In the case before us, Smith's status as prospective purchaser came to an end when, after demanding the purchase price, or the automobile, the plaintiff took back the transmission keys. Thereafter he was merely a naked bailee, and, as such, had only the bare custody of the car for a limited time and special purpose. He had no right otherwise to use it than to drive it to the plaintiff's premises. The plaintiff, on the other hand, could take it on demand at any time before the day for its return should arrive. Dohorty v. Madgett, 58 Vt. 323, 325, 2 A. 115. The possession of Smith was thus consistent with the right of the plaintiff to the immediate and actual possession in himself. We hold that the plaintiff had constructive possession of the automobile at the time of its loss, and, in accordance with the rule of construction which has been stated, we also hold that the plaintiff had not parted with possession within the meaning of the policy.
The defendant argues that "theft" means larceny, and that since the taking was by a bailee, there was no larceny because the bailee's possession was lawfully obtained and his felonious intent was formed after the delivery to him. But the word is to be given the meaning attributed to it in common use. Bloom v. Ohio Farmers' Ins. Co., 255 Mass. 528, 152 N.E. 345; Granger v. New Jersey Ins. Co., 108 Cal.App. 290, 291 P. 698, 700. "Theft" is a wider term than larceny, including other forms of wrongful deprivation of the property of another, and acts constituting embezzlement may properly be so called. Bouvier Law Dict. (Rawles' 3rd revision) 3267, title "Theft." As Chief Judge (now Mr. Justice) Cardozo says in Van Vechten v. American Eagle Fire Ins. Co., 239 N.Y. 303, 146 N.E. 432, 38 A.L.R. 1115, 1116: "We assume that larceny by a bailee or fiduciary would be theft within the policy, although at common law it would be classified under the heading of embezzlement. * * * * The distinction, now largely obsolete, did not ever correspond to any essential difference in the character of the acts or in their effect upon the victim. The crimes are one to-day in the common speech of men as they are in moral quality."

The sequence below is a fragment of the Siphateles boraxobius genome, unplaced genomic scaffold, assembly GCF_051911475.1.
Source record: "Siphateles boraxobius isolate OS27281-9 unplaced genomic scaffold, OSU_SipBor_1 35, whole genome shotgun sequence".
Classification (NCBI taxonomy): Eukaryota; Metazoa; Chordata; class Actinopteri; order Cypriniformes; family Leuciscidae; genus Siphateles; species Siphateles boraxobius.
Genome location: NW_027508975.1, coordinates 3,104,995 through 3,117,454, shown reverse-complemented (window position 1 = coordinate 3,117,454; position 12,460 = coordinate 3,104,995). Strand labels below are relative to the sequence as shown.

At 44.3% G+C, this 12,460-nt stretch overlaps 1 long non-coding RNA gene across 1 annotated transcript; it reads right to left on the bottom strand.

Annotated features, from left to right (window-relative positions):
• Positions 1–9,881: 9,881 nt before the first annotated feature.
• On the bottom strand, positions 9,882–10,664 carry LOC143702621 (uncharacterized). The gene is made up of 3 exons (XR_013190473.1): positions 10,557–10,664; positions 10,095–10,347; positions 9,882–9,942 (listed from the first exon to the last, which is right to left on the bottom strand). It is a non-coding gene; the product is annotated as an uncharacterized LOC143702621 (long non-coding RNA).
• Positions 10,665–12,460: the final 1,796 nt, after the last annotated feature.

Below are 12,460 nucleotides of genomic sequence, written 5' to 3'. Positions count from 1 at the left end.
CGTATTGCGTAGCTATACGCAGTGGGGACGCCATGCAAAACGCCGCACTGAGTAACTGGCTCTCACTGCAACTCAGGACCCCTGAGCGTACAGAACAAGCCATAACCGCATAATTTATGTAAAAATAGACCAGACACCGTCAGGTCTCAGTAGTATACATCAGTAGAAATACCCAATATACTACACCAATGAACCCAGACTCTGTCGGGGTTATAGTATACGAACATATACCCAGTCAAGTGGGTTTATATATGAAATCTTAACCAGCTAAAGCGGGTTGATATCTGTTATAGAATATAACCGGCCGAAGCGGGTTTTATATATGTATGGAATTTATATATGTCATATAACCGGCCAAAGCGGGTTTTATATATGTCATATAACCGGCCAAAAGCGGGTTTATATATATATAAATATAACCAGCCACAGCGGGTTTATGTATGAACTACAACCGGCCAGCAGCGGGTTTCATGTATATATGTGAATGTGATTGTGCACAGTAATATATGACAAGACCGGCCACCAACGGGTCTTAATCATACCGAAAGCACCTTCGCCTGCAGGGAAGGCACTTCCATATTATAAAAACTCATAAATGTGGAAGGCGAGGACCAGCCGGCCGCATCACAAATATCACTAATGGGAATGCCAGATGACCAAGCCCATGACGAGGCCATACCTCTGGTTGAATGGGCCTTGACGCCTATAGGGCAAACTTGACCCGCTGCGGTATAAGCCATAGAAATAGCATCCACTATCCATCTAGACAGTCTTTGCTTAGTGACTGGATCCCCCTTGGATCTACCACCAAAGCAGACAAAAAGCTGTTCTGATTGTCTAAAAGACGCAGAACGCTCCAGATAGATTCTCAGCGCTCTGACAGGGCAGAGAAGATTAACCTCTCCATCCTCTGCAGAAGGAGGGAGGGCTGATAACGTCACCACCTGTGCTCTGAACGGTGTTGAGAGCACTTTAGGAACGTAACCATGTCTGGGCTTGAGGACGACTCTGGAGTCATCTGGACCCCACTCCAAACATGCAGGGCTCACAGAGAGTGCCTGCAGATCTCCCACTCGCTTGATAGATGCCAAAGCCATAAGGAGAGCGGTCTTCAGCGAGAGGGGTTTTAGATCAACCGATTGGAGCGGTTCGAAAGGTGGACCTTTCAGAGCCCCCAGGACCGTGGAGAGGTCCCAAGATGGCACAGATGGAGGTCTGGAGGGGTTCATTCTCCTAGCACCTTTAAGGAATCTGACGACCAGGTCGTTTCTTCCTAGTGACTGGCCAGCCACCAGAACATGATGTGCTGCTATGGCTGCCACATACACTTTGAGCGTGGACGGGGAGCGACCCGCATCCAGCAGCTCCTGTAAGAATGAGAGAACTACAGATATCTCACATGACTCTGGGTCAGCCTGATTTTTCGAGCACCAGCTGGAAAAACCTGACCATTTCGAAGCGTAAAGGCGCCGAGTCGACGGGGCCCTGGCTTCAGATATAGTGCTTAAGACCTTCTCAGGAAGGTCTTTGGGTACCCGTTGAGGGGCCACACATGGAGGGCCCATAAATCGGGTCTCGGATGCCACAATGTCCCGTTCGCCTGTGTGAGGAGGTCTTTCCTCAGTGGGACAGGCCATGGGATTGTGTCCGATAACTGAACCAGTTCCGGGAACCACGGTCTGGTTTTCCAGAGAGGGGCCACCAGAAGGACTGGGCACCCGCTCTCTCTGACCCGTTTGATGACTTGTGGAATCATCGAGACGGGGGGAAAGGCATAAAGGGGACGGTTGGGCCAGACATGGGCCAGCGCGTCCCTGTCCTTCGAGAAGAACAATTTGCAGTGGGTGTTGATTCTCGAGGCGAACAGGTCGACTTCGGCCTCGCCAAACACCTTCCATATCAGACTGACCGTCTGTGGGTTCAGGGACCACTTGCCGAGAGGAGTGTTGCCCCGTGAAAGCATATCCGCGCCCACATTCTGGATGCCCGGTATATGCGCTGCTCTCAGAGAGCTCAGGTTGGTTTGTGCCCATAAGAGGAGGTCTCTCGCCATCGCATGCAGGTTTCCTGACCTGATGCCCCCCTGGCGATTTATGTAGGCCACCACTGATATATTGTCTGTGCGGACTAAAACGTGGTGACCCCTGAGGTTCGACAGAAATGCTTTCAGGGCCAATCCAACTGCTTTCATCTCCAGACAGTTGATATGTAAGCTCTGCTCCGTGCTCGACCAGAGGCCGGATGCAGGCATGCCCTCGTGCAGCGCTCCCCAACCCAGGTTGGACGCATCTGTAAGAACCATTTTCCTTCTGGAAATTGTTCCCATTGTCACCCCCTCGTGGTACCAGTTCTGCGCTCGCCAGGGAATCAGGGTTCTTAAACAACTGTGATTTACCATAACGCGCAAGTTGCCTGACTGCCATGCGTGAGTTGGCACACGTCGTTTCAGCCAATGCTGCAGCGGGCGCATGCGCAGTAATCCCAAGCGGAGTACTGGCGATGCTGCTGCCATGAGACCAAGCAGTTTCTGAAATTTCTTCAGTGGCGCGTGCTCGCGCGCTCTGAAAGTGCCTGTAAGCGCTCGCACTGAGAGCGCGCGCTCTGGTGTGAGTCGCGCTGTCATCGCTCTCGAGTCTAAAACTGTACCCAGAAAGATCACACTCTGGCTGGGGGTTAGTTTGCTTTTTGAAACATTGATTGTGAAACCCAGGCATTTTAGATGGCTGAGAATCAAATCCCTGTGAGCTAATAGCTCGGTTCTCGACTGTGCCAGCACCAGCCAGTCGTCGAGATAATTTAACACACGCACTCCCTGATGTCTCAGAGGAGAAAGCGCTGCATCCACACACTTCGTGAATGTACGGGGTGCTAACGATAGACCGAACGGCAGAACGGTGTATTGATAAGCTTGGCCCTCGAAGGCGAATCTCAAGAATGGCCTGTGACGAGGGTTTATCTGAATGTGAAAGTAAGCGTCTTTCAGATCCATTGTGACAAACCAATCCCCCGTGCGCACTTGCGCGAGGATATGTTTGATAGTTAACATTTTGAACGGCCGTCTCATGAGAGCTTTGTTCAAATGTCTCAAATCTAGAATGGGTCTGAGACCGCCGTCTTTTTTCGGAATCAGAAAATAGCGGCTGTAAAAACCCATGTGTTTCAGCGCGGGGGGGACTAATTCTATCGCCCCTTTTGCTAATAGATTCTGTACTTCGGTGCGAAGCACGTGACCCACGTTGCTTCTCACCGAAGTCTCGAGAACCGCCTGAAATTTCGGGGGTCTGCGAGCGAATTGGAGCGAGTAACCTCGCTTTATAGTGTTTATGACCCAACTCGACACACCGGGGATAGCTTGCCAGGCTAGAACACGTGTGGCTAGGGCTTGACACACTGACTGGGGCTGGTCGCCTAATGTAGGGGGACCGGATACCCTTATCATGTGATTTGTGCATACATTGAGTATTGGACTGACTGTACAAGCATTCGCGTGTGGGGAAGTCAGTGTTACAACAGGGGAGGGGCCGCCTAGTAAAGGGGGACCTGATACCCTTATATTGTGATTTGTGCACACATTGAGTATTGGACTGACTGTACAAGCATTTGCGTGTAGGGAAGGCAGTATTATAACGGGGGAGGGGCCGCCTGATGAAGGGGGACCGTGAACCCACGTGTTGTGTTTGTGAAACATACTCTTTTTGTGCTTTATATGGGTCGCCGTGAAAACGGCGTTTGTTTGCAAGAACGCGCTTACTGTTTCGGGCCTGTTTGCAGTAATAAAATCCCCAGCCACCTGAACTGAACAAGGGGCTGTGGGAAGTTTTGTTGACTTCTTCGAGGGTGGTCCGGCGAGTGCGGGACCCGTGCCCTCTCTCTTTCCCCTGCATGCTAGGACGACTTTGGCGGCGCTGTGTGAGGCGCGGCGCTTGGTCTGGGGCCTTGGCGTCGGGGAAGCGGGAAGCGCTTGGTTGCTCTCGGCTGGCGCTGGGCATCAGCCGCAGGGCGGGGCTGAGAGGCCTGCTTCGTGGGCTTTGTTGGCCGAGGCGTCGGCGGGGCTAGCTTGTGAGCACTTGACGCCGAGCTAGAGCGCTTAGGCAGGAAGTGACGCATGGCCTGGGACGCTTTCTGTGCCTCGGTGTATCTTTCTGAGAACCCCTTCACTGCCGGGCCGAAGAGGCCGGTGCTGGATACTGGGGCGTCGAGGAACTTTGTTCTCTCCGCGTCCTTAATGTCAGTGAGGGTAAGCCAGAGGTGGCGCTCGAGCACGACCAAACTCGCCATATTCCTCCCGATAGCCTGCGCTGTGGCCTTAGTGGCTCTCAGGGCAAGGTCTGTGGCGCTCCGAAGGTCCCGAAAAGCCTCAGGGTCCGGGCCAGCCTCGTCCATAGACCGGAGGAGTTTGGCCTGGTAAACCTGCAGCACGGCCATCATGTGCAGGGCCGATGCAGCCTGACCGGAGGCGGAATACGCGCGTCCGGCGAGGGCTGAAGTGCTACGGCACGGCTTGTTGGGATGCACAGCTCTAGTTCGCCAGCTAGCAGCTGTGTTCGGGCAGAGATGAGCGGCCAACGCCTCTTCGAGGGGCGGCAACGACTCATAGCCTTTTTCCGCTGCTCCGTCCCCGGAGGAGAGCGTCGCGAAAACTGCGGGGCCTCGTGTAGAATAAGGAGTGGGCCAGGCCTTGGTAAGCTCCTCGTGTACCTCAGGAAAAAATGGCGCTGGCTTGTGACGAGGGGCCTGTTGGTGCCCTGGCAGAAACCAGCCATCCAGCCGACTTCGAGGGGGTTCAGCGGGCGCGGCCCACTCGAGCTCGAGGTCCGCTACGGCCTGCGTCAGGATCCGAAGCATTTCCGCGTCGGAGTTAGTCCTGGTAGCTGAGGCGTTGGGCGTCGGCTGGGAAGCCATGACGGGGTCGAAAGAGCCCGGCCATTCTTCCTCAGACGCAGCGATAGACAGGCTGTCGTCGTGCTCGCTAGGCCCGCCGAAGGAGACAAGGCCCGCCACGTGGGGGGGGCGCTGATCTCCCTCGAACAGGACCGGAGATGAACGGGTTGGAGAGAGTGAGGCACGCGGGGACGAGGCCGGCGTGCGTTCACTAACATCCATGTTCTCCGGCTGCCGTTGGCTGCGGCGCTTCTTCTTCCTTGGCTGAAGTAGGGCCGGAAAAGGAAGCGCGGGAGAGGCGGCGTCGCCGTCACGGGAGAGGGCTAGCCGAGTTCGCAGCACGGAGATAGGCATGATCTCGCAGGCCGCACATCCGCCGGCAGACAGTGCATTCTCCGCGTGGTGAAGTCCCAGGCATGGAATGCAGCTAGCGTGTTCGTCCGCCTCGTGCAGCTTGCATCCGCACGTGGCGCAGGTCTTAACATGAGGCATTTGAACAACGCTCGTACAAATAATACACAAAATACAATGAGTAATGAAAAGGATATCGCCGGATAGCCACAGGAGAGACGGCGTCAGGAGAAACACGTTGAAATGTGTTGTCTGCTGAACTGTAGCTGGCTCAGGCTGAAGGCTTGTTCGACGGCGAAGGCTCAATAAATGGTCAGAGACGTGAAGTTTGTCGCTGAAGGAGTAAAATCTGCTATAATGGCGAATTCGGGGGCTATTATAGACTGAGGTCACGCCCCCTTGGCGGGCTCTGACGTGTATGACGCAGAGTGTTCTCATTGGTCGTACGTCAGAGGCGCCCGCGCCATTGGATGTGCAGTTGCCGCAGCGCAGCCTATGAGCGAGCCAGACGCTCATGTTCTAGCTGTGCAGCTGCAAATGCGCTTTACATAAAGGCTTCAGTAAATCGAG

Upon the findings it is clear that the taking was animo furandi. Van Vechten v. American Eagle Fire Ins. Co., supra; Seither v. Pennsylvania, etc., Ins. Co., 104 Pa. Super. Co., 260, 159 A. 53, 54. We consider that the act of Smith was a theft of the automobile within the meaning of the policy.
Nor does the provision exempting from the risk assumed a wrongful conversion, embezzlement, or secretion by a person in lawful possession of the insured property under a mortgage, conditional sale, lease or other contract, written or verbal, relieve the defendant of liability. Under contracts of mortgage, conditional sale, or lease, the mortgagee, vendee, or lessee has obtained a certain interest in, or title to, the property itself. A naked bailee has no such interest or title, and the contract of bailment is not at all of the same nature or character as the contracts specifically mentioned. It is a rule of construction that when words of a particular description are followed by words of general import, the latter can be held to include only things similar in character to those specially named. Cross v. Frost, 64 Vt. 179, 182, 23 A. 916; In re Barre Water Co., 62 Vt. 27, 30, 20 A. 109, 9 L.R.A. 195; Park's Admr. v. American Home Missionary Society, 62 Vt. 19, 25, 20 A. 107; Brainerd v. Peck, 34 Vt. 496, 499. Therefore the contract of bailment under which Smith had the custody of the plaintiff's automobile does not come within the exemption contained in this paragraph.
The remaining paragraph in the policy upon which the defendant relies is that containing the provision against liability when the automobile is stored in a building not securely enclosed and locked when unattended. The fact that the car had been so stored before the taking did not avoid the contract of insurance. The protection of the policy was suspended only during the time the car was stored in this manner, and was attached again as soon as the situation came to an end. Beecher v. Vt. Mut. Fire Ins. Co., 90 Vt. 347, 348, 98 A. 917; Doerr v. National Fire Ins. Co., 315 Mo. 266, 285, 285 S.W. 961, 54 A.L.R. 1336, 1341. Where, as here, the automobile was taken by the person in whose lawful custody it was, and in whose building it had been stored, it cannot be said to have been unattended at the time, and so this provision does not apply.
It follows that upon the facts found the judgment for the defendant was error, and therefore it is unnecessary to consider the plaintiff's exceptions to the failure of the trial court to find other facts as requested. Since there is nothing in the record to show that the value of the automobile is not within the coverage of the policy, there is no need to remand the case, and final judgment may be rendered here.
Judgment reversed, and judgment for the plaintiff to recover the sum of $600 and his costs.